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November 26 2018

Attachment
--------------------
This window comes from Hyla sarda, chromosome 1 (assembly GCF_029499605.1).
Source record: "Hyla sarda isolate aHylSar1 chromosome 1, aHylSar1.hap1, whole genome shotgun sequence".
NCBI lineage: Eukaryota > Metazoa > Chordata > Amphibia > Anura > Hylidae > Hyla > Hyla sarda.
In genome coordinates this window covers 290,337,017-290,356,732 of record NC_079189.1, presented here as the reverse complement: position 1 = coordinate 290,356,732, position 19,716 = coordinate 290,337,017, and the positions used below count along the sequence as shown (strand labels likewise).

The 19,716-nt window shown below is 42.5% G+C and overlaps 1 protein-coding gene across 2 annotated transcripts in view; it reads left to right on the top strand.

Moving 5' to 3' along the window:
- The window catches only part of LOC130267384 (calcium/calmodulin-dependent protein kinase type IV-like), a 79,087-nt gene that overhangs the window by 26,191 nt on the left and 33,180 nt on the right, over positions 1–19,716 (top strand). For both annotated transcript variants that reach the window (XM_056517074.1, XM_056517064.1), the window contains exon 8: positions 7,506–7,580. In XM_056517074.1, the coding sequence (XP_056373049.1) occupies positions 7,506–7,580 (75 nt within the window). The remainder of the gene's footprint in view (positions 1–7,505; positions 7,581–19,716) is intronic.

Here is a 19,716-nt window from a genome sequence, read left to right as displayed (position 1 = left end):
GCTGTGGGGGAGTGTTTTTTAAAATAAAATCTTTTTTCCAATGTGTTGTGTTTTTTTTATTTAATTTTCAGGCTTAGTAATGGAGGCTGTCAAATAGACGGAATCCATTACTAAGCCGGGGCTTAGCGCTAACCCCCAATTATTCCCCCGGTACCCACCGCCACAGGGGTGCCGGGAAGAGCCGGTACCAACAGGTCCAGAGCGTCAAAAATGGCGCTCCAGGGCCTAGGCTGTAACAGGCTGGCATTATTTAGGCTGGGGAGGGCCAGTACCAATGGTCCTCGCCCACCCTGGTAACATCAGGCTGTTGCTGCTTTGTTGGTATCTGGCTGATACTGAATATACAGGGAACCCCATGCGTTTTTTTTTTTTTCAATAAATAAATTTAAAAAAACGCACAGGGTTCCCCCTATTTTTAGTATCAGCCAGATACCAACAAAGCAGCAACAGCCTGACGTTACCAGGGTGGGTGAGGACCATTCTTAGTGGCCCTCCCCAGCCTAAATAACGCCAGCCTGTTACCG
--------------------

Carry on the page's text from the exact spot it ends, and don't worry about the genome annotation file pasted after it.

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November 26 2018 | The Journal of Commerce 39 www.joc.com Surface Transportation Matthew Harding, vice president of the Freight Market Intelligence Consortium at Chainalytics. The use of AI to create a dynamic demand-based pricing system for con- tract as well as general tariff pricing is exactly what XPO is aiming for. "We will use real-time supply and demand data, looking at the availability and utilization of our capacity and the requirements coming in from our customers to give prompt responses to RFPs [requests for pricing]," Jacobs told The Journal of Commerce. "If you look at the airlines or hotels, they're not using 2-week-old informa - tion to give you quotes, they're not generalizing," he said. "They're using real data based on what's in their sys- tems now, looking at seasonal patterns, whether it's the end of the quarter, how things are tracking previous years. And based on that, they're raising and lowering pricing by the minute." XPO plans to use AI-driven software to fuel improvements in LTL revenue, profit, and efficiencies. The first is load planning. "The pallets come into the cross-dock and the computer tells us what's the optimal trailer to put them in and the optimal sequence to load the trailer," he said. "That maximizes efficiency." Next comes AI-based LTL linehaul planning to more logically schedule and move freight between termi- nals in intercity runs. "We'll use an advanced linehaul algorithm to create more direct loads," he said. Today, "you wind up with a lot of wasted [linehaul] miles. We'll use these AI-driven tools to create more direct loads and get freight where it needs to go more efficiently." JOC email: bill.cassidy@ihsmarkit.com twitter: @willbcassidy technology providers race to build machine learning and AI into their platforms. The end goal is to create more efficient, self-running supply chain processes, speakers said at the recent JOC Logistics Technology Conference in Las Vegas. "AI is really about the ability to pro- cess tons of information that a human otherwise could not do," Jack Oney, CEO of Oney Consulting and a former Procter & Gamble logistics executive, said at the conference Oct. 29. "AI is going to do a lot more than blockchain will ever think of doing. It's about driving decisions based on hundreds of otherwise disparate data sources." The merits of blockchain aside, AI and machine learning are technologies many think can be deployed to help au - tomate processes from pricing to carrier selection to load planning. "There's a lot of structured data in logistics where you can supercharge analysis with machine learning," Alex Hoffmann, managing director and co-founder of TNX Logistics, said at the conference. "We think of AI as a way to have human decision-making be enhanced by the computer," said Hoffmann, whose European-based company offers trucking optimization soft- ware. "The idea of more dynamic floating contracts [using AI] … that's something I see on the horizon," said IN THE NEAR future, shippers asking XPO Logistics for less-than-truckload (LTL) rates will receive price quotes more like what they'd get from an airline booking system or hotel than a traditional LTL quote. XPO is preparing to inject artificial intelli- gence (AI), including an AI-driven demand-based pricing system, into its LTL operations, and to make that switch in a two-year timeframe. If XPO follows through, that will be a ground-shaking game-changer for LTL pricing. The LTL industry has possibly the most complex pricing model offered by any transportation mode. LTL pricing today is based on several classification characteristics, including dimensions, stowability, and density; complex company tariffs and rules that often date back decades; and discounts. In terms of revenue, XPO is one of the top three US LTL carriers, ranking second after FedEx Freight in 2017 on The Journal of Commerce list of the Top 25 LTL Trucking Companies and competing neck-to-neck with Old Dominion Freight Line (ODFL) for the No. 2 spot this year, according to SJ Consulting Group data. A major change in pricing at XPO would rever- berate across the sector. "This is a new world," CEO Bradley S. Jacobs said. "We're going to pursue innovation in four categories that will generate more than $100 million in LTL income, using AI-based load-building tools, linehaul planning algorithms, pricing algo- rithms, and dynamic route planning for pickup and delivery," Jacobs told The Journal of Commerce while dis- cussing XPO's third-quarter earnings. XPO's announcement is a big step for the use of AI in transporta- tion, and it comes as more logistics LTL pricing evolution? XPO Logistics prepares to infuse artificial intelligence into price quotes By William B. Cassidy "We're going to pursue innovation in four categories that will generate more than $100 million in LTL income." The LTL industry has possibly the most complex pricing model offered by any transportation mode. XPO Logistics Trucking | Rail | Intermodal | Air & Expedited | Distribution

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